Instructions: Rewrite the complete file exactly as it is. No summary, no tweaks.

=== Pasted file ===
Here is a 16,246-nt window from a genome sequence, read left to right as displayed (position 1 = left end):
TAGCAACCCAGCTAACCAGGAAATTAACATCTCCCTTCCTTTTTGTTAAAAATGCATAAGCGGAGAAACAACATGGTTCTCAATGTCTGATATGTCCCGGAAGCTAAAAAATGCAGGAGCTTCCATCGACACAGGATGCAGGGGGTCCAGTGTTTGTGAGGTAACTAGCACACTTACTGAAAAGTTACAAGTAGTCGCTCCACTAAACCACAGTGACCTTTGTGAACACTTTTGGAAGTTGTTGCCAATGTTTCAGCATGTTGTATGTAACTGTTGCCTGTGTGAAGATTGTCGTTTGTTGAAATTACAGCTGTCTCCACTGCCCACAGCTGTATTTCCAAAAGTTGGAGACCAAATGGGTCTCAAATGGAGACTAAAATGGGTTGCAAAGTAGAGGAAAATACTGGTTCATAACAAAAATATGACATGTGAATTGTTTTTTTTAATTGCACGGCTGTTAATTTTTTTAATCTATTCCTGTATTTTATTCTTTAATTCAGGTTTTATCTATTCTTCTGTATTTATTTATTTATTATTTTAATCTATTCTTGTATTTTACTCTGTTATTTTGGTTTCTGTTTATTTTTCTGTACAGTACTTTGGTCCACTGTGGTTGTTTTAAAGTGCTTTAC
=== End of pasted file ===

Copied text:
Here is a 16,246-nt window from a genome sequence, read left to right as displayed (position 1 = left end):
TAGCAACCCAGCTAACCAGGAAATTAACATCTCCCTTCCTTTTTGTTAAAAATGCATAAGCGGAGAAACAACATGGTTCTCAATGTCTGATATGTCCCGGAAGCTAAAAAATGCAGGAGCTTCCATCGACACAGGATGCAGGGGGTCCAGTGTTTGTGAGGTAACTAGCACACTTACTGAAAAGTTACAAGTAGTCGCTCCACTAAACCACAGTGACCTTTGTGAACACTTTTGGAAGTTGTTGCCAATGTTTCAGCATGTTGTATGTAACTGTTGCCTGTGTGAAGATTGTCGTTTGTTGAAATTACAGCTGTCTCCACTGCCCACAGCTGTATTTCCAAAAGTTGGAGACCAAATGGGTCTCAAATGGAGACTAAAATGGGTTGCAAAGTAGAGGAAAATACTGGTTCATAACAAAAATATGACATGTGAATTGTTTTTTTTAATTGCACGGCTGTTAATTTTTTTAATCTATTCCTGTATTTTATTCTTTAATTCAGGTTTTATCTATTCTTCTGTATTTATTTATTTATTATTTTAATCTATTCTTGTATTTTACTCTGTTATTTTGGTTTCTGTTTATTTTTCTGTACAGTACTTTGGTCCACTGTGGTTGTTTTAAAGTGCTTTAC